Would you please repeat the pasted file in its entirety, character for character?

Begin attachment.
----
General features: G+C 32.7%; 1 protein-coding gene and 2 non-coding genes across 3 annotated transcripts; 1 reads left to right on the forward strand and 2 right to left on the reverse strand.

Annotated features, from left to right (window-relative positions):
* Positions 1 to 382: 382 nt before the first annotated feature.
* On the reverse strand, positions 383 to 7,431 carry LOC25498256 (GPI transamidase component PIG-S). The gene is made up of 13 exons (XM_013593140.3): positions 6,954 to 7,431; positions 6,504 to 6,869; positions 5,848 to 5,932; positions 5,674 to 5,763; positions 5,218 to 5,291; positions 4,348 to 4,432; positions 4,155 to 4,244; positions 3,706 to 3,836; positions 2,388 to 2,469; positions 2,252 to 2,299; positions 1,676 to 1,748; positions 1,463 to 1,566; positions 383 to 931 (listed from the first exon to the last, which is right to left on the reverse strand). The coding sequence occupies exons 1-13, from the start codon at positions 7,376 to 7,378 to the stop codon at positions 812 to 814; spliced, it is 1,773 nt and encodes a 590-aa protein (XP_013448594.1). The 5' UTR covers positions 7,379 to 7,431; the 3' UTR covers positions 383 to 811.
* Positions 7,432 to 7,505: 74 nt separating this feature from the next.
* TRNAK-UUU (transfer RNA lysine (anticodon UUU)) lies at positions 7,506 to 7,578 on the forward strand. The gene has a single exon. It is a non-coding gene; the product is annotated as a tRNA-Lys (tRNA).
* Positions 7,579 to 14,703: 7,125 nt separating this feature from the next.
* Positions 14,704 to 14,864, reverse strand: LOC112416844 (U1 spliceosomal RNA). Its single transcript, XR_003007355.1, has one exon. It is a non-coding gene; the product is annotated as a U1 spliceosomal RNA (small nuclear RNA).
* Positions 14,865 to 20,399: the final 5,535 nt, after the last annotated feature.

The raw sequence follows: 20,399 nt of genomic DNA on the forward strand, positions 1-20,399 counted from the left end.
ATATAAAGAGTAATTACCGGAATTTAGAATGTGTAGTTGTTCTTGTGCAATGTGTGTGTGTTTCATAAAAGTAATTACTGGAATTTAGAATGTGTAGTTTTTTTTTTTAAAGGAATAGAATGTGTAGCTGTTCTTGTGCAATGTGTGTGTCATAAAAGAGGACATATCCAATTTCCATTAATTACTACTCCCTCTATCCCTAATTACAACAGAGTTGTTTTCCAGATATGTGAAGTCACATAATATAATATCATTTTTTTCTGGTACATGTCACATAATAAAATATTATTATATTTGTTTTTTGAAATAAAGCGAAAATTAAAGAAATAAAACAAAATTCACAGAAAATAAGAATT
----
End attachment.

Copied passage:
General features: G+C 32.7%; 1 protein-coding gene and 2 non-coding genes across 3 annotated transcripts; 1 reads left to right on the forward strand and 2 right to left on the reverse strand.

Annotated features, from left to right (window-relative positions):
* Positions 1 to 382: 382 nt before the first annotated feature.
* On the reverse strand, positions 383 to 7,431 carry LOC25498256 (GPI transamidase component PIG-S). The gene is made up of 13 exons (XM_013593140.3): positions 6,954 to 7,431; positions 6,504 to 6,869; positions 5,848 to 5,932; positions 5,674 to 5,763; positions 5,218 to 5,291; positions 4,348 to 4,432; positions 4,155 to 4,244; positions 3,706 to 3,836; positions 2,388 to 2,469; positions 2,252 to 2,299; positions 1,676 to 1,748; positions 1,463 to 1,566; positions 383 to 931 (listed from the first exon to the last, which is right to left on the reverse strand). The coding sequence occupies exons 1-13, from the start codon at positions 7,376 to 7,378 to the stop codon at positions 812 to 814; spliced, it is 1,773 nt and encodes a 590-aa protein (XP_013448594.1). The 5' UTR covers positions 7,379 to 7,431; the 3' UTR covers positions 383 to 811.
* Positions 7,432 to 7,505: 74 nt separating this feature from the next.
* TRNAK-UUU (transfer RNA lysine (anticodon UUU)) lies at positions 7,506 to 7,578 on the forward strand. The gene has a single exon. It is a non-coding gene; the product is annotated as a tRNA-Lys (tRNA).
* Positions 7,579 to 14,703: 7,125 nt separating this feature from the next.
* Positions 14,704 to 14,864, reverse strand: LOC112416844 (U1 spliceosomal RNA). Its single transcript, XR_003007355.1, has one exon. It is a non-coding gene; the product is annotated as a U1 spliceosomal RNA (small nuclear RNA).
* Positions 14,865 to 20,399: the final 5,535 nt, after the last annotated feature.

The raw sequence follows: 20,399 nt of genomic DNA on the forward strand, positions 1-20,399 counted from the left end.
ATATAAAGAGTAATTACCGGAATTTAGAATGTGTAGTTGTTCTTGTGCAATGTGTGTGTGTTTCATAAAAGTAATTACTGGAATTTAGAATGTGTAGTTTTTTTTTTTAAAGGAATAGAATGTGTAGCTGTTCTTGTGCAATGTGTGTGTCATAAAAGAGGACATATCCAATTTCCATTAATTACTACTCCCTCTATCCCTAATTACAACAGAGTTGTTTTCCAGATATGTGAAGTCACATAATATAATATCATTTTTTTCTGGTACATGTCACATAATAAAATATTATTATATTTGTTTTTTGAAATAAAGCGAAAATTAAAGAAATAAAACAAAATTCACAGAAAATAAGAATT